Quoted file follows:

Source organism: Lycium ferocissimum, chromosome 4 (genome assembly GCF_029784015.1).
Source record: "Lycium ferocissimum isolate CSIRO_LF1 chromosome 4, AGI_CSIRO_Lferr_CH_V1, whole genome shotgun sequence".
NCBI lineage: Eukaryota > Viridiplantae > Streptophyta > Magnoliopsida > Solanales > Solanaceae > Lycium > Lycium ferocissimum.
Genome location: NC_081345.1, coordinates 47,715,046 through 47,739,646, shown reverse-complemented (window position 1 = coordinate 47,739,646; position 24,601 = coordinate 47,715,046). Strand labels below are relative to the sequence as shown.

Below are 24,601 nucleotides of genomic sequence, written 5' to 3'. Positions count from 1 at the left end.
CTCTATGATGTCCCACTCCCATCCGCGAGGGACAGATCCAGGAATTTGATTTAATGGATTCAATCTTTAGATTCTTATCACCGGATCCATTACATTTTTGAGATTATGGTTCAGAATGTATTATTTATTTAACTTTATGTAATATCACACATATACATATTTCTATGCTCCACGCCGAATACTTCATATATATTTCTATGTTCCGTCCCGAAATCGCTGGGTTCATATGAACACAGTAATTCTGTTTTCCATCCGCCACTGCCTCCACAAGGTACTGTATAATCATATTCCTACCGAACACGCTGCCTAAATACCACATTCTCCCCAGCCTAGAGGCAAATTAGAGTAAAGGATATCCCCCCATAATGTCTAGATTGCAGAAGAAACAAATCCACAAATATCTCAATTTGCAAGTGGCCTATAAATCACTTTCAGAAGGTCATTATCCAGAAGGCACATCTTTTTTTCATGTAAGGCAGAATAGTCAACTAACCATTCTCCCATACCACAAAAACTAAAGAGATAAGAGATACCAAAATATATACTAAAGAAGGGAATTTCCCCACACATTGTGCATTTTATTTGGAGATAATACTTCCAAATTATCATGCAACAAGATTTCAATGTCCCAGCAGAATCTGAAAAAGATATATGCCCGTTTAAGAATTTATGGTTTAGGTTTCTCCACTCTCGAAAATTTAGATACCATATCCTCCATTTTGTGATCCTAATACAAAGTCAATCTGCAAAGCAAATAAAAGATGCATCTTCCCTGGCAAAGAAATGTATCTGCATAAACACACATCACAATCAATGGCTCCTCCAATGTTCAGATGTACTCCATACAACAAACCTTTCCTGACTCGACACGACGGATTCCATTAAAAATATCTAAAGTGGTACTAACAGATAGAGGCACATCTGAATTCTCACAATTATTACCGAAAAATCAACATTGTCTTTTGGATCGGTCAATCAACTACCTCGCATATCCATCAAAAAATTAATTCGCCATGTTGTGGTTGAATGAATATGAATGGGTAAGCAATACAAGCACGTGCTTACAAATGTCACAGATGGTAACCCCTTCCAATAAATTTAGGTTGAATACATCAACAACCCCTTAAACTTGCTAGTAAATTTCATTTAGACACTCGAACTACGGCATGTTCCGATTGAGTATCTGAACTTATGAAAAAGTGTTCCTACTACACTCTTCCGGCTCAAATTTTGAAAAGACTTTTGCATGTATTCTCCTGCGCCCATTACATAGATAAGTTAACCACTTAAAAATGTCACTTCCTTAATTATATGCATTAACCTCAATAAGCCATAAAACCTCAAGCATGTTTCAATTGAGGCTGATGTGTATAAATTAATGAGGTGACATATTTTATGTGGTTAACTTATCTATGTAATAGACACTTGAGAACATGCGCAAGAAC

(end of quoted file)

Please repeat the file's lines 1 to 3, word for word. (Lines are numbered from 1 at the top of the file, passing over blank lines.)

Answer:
Source organism: Lycium ferocissimum, chromosome 4 (genome assembly GCF_029784015.1).
Source record: "Lycium ferocissimum isolate CSIRO_LF1 chromosome 4, AGI_CSIRO_Lferr_CH_V1, whole genome shotgun sequence".
NCBI lineage: Eukaryota > Viridiplantae > Streptophyta > Magnoliopsida > Solanales > Solanaceae > Lycium > Lycium ferocissimum.